THE GUARD DURING THE CAMPAIGN OF SAXONY, IN 1813.
The disasters of the retirement from Russia, far from beating down France, on the contrary retempered its national spirit: enthusiasm grew with the heightening of danger, as at the first days of our revolution. The Emperor could profit from this patriotic movement; and, soon, all the forces who the nation could make available were directed towards the most pressing goal: The independence of the country!
The first task of Napoleon was naturally to send many reinforcements to the brave army, which, by its firm hold on the banks of the Niemen, the Vistula and the Oder, still contained the Russian armies ready to burst upon it. Unfortunately the new campaign, which it was going to undertake, was to be a campaign of defection on behalf of our allies: it was the Prussians who gave the example by betraying us first.
The General Yorck, with his corps, left Marshal Macdonald and crossed to the enemy. The unexpected treason, which, delivered the crossing to the Russians, obliged the Viceroy Eugene, who became General in Chief of the army after the departure of the King of Naples, to withdraw himself successively behind the Vistula, the Oder and the Elbe.
Yorck was initially repudiated by the cabinet of Berlin, which, in its turn, after having given up our alliance was put under the influence of Russia. During this time, the royal Prince of Sweden, Bernadotte, made his pact with the British Ministry, and, bribed by English guineas, prepared to come to fight his former comrades in arms.
The Austrians, were still retained by the careful policy of their cabinet and the Saxons, by the honesty of their sovereign, were to reflect before declaring themselves completely against us. While waiting, the foreign coalition, to better excite the hatred of the people against France, resounded with words of freedom and fatherland, great words which were to be forgotten shortly after the victory. In Prussia, young people from all the classes, the rich, the poor, noble or commoners; the students of the universities, led by their professors become their officers, regimenting themselves. In the countries of the Confederation of the Rhine, the sovereigns, more impatient perhaps than their people to break their alliance with Napoleon, disguised their feelings more. “The lion had not died,” as one had proclaimed: there was risk in raising the hand against him. Indeed, in the moment when Germany believed the Emperor wrapped in the ices of Russia, hadn't he been found in the middle of his palace of the Tuileries, receiving the homage and the protests of devotion of all the bodies made up of the Empire? And hadn't this France, which one belabored as if exhausted, not just rebuilt itself more enthusiastic and more formidable than ever by sending three hundred and thousand from her children to replace, in the North, those which the war had harvested? The King of Saxony formally refused to break the alliance, which linked it to France; the Austrian cabinet, without entirely breaking it, ceased meeting the conditions of them, and offered only its mediation for the conclusion of peace. Napoleon accepted it; but as these negotiations were not to stop the hostilities, he started from Saint-Cloud, on March 16, 1813, to put himself at the head of his new and young army.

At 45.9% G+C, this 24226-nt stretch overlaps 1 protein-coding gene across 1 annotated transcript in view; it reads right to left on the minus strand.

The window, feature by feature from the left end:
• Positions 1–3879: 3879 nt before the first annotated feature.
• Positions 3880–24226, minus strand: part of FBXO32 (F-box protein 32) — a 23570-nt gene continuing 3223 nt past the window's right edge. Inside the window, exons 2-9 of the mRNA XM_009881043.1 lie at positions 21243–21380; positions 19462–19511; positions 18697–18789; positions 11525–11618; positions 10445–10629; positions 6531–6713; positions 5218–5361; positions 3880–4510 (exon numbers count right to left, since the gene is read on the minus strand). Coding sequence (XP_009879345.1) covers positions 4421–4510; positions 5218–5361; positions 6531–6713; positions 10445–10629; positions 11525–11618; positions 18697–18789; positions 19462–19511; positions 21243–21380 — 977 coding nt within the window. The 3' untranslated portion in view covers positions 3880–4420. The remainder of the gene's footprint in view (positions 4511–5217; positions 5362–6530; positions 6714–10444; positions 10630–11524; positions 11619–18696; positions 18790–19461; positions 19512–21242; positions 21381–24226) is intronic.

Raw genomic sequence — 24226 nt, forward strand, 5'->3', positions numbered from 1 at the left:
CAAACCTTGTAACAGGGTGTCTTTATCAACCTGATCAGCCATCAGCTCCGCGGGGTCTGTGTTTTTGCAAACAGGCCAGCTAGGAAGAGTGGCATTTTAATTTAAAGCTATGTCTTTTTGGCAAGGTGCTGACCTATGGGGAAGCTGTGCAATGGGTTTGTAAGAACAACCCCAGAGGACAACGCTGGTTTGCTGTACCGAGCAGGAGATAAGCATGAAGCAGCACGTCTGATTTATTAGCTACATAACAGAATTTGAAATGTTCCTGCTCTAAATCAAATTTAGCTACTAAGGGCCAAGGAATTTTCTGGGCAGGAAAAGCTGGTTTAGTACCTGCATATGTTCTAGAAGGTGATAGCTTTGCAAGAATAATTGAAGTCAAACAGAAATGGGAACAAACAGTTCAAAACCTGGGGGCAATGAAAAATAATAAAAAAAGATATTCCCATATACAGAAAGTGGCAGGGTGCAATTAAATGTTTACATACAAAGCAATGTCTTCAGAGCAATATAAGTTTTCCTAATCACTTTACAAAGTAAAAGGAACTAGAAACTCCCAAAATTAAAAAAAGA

It was time that the Emperor arrived. The skill and the bravery of the Viceroy, the constancy of his heroic battalions, reduced to so small a number of men, could not be enough any more to contain the always increasing forces of the enemy. The line of the Niemen had been abandoned in consequence of the treason of General Yorck: there was no stop behind the Vistula; but the lines of Oder and Wartha had given time to Prince Eugene to reorganize the army without giving up the defense of fortified towns of the north of Germany.
The allied army then introduced a formidable number of combatants, who had, three months later, risen to nine hundred thousand men. The old Blücher commanded the Prussians, and Wittgenstein had taken over as commander in chief of the Russians after the death of Kutusov, that fatigue from the campaign of Russia had killed.
Napoleon did not know the troops, which were to fight under his command. Conscripts for the most part, these young soldiers were going to see fire for the first time: they greeted the great captain with noisy acclamations for whom they were resolved to be shown worthy. It was on the banks of the Saale, within a little distance from the famous battlefield of Jena, that the new army made its junction with the old one. The cavalry, even that of the Guard, had not arrived yet on line; the infantry alone of the Old Guard had been able to go on without resting. Nevertheless, even though the Russians had very many cavalry, Napoleon took the offensive then and ordered an advance on Leipzig: Weissenfels and Poserna were to guide the first successes of our young soldiers.
On May 1 in the morning a strong enemy rear-guard announced its presence on the heights of Poserna. Napoleon examined it and followed it with his telescope. Poserna is a defile, which the General Winzingerode wanted to defend with cannon and infantry: